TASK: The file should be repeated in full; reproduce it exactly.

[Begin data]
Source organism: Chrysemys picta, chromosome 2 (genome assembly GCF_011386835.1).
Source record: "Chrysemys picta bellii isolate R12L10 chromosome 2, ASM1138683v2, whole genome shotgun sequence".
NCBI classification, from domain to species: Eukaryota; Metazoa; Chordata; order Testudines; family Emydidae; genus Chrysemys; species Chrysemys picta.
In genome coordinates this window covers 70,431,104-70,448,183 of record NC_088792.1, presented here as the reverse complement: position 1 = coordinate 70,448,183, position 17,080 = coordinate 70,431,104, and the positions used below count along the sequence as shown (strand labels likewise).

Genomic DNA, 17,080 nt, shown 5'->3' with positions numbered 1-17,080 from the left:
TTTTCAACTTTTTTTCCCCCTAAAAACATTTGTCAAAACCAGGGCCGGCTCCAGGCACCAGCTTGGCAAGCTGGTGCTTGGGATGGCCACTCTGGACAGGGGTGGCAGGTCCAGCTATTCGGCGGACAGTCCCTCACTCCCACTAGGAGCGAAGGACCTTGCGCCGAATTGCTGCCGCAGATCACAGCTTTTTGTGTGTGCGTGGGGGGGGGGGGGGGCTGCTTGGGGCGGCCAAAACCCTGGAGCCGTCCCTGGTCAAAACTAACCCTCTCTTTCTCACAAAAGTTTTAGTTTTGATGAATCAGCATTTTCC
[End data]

Source organism: Chrysemys picta, chromosome 2 (genome assembly GCF_011386835.1).
Source record: "Chrysemys picta bellii isolate R12L10 chromosome 2, ASM1138683v2, whole genome shotgun sequence".
NCBI classification, from domain to species: Eukaryota; Metazoa; Chordata; order Testudines; family Emydidae; genus Chrysemys; species Chrysemys picta.
In genome coordinates this window covers 70,431,104-70,448,183 of record NC_088792.1, presented here as the reverse complement: position 1 = coordinate 70,448,183, position 17,080 = coordinate 70,431,104, and the positions used below count along the sequence as shown (strand labels likewise).

Genomic DNA, 17,080 nt, shown 5'->3' with positions numbered 1-17,080 from the left:
TTTTCAACTTTTTTTCCCCCTAAAAACATTTGTCAAAACCAGGGCCGGCTCCAGGCACCAGCTTGGCAAGCTGGTGCTTGGGATGGCCACTCTGGACAGGGGTGGCAGGTCCAGCTATTCGGCGGACAGTCCCTCACTCCCACTAGGAGCGAAGGACCTTGCGCCGAATTGCTGCCGCAGATCACAGCTTTTTGTGTGTGCGTGGGGGGGGGGGGGGGCTGCTTGGGGCGGCCAAAACCCTGGAGCCGTCCCTGGTCAAAACTAACCCTCTCTTTCTCACAAAAGTTTTAGTTTTGATGAATCAGCATTTTCC